SACRAMENTO COUNTY (CBS13) — Inmates at Sacramento’s Rio Cosumnes Corrections Center will be learning how to break in wild horses in a first of its kind program.

READ MORE: 'It Meant The World To Me': Oakdale Officer Thanks Citizens Who Helped Him After Hit-And-Run

The Sacramento County Sheriff’s Department will be the first county in the nation to work with the Bureau of Land Management to take in extra wild horses and use the inmates to train them.

“Many times, these folks have never even seen a horse, so this will be a great opportunity to learn something about themselves,” said Deputy Chief Milo Fitch

The hope is that breaking in the wild horses will help break the bad habits of inmates.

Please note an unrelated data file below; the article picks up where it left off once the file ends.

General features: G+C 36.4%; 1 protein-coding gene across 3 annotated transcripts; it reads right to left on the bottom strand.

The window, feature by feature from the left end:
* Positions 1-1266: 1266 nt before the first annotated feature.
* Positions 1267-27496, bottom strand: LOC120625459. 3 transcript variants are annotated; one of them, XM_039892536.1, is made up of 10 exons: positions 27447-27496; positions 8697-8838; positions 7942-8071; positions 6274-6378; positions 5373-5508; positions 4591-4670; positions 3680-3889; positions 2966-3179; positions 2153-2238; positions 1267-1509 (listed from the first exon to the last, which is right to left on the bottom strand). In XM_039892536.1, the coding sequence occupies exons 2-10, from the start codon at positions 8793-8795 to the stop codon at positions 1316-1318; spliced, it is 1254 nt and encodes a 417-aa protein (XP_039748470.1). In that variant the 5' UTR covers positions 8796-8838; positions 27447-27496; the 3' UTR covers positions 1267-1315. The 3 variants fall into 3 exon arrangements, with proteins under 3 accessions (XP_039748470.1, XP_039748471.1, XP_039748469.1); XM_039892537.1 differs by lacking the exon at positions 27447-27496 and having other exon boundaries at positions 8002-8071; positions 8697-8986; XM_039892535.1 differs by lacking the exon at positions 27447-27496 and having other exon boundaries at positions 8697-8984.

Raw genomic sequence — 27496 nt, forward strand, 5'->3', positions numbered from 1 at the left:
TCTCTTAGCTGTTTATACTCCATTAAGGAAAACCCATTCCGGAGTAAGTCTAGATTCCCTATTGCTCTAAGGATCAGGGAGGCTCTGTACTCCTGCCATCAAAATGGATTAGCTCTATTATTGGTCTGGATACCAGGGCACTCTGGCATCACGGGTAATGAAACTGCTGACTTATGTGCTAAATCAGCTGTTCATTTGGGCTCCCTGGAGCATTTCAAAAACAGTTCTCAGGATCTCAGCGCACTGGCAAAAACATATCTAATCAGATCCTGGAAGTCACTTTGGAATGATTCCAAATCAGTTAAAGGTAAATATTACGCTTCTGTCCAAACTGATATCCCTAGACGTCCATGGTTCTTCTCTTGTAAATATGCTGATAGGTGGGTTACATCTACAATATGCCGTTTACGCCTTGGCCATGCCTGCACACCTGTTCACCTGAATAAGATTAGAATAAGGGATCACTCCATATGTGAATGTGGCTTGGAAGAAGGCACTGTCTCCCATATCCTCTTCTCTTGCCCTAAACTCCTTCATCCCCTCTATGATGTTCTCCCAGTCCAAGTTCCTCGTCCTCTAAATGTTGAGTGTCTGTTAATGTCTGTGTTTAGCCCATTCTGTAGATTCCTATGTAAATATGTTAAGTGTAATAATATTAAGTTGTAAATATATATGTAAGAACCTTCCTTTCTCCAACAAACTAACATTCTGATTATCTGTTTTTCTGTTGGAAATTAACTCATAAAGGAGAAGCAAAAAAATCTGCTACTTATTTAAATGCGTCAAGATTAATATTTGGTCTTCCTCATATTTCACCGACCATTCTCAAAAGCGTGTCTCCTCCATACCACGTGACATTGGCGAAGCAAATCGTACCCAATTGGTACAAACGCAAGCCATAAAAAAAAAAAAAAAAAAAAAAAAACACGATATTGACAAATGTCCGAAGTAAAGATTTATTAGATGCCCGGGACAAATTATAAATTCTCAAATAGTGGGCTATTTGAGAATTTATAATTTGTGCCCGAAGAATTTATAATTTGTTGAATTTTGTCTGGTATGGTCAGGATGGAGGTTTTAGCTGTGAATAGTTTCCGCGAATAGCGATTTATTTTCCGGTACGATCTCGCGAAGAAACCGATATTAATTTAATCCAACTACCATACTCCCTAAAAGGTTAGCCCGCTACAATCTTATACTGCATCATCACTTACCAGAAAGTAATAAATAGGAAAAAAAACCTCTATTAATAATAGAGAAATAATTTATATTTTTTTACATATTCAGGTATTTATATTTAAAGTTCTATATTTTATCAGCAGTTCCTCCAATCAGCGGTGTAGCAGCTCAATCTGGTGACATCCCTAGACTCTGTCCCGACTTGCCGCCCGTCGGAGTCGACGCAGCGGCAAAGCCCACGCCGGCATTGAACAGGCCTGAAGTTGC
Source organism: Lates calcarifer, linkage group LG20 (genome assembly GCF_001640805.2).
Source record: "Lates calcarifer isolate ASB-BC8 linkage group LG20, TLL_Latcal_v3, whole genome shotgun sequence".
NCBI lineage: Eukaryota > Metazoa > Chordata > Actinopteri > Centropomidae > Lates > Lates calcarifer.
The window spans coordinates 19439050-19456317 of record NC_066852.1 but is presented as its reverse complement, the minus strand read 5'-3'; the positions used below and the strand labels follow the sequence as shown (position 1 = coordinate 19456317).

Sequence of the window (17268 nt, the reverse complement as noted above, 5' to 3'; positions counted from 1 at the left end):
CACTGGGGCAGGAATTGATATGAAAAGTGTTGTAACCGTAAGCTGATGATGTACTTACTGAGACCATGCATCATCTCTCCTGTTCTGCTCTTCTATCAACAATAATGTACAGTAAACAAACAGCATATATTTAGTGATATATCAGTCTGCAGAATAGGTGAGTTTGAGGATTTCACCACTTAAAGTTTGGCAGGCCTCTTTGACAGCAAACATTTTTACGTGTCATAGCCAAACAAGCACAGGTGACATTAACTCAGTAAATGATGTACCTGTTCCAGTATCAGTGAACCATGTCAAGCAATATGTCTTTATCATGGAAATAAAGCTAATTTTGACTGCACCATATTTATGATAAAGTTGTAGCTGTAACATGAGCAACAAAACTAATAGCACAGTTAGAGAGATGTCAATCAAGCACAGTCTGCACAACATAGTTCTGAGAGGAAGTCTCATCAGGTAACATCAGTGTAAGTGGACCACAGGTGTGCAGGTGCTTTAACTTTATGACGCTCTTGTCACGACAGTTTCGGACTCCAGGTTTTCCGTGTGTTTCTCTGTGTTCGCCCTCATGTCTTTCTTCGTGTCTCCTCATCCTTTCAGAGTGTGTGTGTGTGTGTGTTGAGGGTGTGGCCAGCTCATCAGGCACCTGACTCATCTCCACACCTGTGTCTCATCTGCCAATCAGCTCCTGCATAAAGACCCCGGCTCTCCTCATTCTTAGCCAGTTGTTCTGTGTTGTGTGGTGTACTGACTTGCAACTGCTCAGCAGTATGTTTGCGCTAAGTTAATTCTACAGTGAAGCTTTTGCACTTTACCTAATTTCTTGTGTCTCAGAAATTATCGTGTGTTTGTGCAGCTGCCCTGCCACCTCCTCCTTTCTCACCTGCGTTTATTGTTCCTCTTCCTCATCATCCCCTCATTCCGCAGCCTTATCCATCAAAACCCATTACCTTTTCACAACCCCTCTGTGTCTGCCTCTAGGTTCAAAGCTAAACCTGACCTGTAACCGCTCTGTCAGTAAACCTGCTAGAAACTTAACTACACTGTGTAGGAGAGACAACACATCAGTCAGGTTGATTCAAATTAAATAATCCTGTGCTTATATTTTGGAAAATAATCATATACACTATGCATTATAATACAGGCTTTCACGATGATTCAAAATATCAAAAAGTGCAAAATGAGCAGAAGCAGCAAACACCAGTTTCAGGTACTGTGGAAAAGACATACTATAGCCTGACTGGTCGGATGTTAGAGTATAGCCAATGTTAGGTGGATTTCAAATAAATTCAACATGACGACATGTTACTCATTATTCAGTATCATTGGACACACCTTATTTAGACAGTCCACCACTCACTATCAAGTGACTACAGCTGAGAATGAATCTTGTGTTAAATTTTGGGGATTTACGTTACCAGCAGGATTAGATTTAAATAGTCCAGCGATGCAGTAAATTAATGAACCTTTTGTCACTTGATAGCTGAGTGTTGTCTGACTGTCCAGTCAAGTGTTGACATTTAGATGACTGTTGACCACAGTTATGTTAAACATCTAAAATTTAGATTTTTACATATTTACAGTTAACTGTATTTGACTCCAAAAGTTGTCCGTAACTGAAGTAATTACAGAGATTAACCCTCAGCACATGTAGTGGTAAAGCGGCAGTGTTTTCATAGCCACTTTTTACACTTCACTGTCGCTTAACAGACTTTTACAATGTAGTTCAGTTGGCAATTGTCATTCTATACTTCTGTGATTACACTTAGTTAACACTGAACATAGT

READ MORE: Could Mask Mandates Drive Business To Surrounding Counties Who Don't Have One?

“It’s more of a therapeutic value,” he said. “They’re able to learn a lot from that animal and translate that to their behavior.”

There are four states with wild horse prisoner training—Nevada, Colorado, Kansas and Wyoming—but Sacramento is the first county.

Fitch says the state statistics show the wild horse training programs reduce the number of repeat offenders in the system.

“It’s been said that you can’t lie to a horse,” he said.

MORE NEWS: Kaiser Permanente Sued By Federal Government Over Alleged Medicare Fraud